D64.4: Congenital dyserythropoietic anaemia

You don’t have enough haemoglobin or red blood cells in your blood.

Blood is made up of blood plasma and blood cells. The blood cells also include red blood cells. They contain haemoglobin, the pigment that gives the blood its red color. This pigment is important for carrying oxygen in the blood.

Either your haemoglobin or your red blood cells are not being formed correctly. This condition is congenital, which means you were born with it.

Your red blood cells are not working properly. They may also be more quickly broken down by the body than normal. This gives the liver and spleen too much to do. As a result, you can have a spleen or liver that is too big. The breakdown products of the red blood cells can be deposited in the skin. This can make the skin look yellow.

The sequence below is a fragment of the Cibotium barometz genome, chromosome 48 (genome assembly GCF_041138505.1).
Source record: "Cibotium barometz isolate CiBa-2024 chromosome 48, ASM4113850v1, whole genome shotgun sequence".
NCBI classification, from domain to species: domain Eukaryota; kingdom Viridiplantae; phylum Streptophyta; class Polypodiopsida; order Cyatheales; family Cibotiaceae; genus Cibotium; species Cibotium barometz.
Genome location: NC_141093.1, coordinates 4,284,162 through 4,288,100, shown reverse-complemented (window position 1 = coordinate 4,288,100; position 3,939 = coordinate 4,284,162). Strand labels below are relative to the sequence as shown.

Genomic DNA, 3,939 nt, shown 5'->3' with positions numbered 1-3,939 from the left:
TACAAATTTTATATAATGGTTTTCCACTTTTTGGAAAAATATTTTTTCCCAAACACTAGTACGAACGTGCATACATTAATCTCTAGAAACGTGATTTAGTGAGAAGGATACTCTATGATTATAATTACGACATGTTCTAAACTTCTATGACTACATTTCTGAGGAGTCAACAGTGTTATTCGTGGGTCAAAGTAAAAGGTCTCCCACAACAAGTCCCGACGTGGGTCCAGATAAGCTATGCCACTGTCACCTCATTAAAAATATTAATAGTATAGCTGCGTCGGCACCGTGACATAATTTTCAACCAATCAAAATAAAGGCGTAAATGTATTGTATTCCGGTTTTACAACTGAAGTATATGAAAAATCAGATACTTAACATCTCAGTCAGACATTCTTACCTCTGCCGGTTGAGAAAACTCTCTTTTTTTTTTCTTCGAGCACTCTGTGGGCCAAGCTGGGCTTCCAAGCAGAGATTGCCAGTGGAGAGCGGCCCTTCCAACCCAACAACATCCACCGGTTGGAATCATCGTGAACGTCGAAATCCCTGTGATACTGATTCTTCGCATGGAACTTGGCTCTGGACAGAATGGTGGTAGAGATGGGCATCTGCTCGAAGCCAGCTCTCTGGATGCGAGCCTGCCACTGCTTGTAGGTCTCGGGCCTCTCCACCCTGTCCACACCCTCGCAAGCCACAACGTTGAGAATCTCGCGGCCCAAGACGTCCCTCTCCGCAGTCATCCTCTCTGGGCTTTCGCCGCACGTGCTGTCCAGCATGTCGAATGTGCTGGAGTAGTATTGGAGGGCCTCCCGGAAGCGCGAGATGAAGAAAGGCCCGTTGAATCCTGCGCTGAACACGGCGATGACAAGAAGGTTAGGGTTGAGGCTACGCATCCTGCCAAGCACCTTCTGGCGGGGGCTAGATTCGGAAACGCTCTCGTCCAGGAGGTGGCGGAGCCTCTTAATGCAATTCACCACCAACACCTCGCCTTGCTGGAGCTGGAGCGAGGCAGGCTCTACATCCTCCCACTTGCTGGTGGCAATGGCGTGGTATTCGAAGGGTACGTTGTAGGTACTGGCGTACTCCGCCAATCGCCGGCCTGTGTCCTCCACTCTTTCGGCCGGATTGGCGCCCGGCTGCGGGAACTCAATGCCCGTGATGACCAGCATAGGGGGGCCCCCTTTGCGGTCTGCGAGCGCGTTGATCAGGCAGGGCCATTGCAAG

Additional indicator

On medical documents, the ICD code is often appended by letters that indicate the diagnostic certainty or the affected side of the body.

  • G: Confirmed diagnosis
  • V: Tentative diagnosis
  • Z: Condition after
  • A: Excluded diagnosis
  • L: Left
  • R: Right
  • B: Both sides

Further information

Note

This information is not intended for self-diagnosis and does not replace professional medical advice from a doctor. If you find an ICD code on a personal medical document, please also note the additional indicator used for diagnostic confidence.
Your doctor will assist you with any health-related questions and explain the ICD diagnosis code to you in a direct consultation if necessary.

Source

Provided by the non-profit organization “Was hab’ ich?” gemeinnützige GmbH on behalf of the Federal Ministry of Health (BMG).

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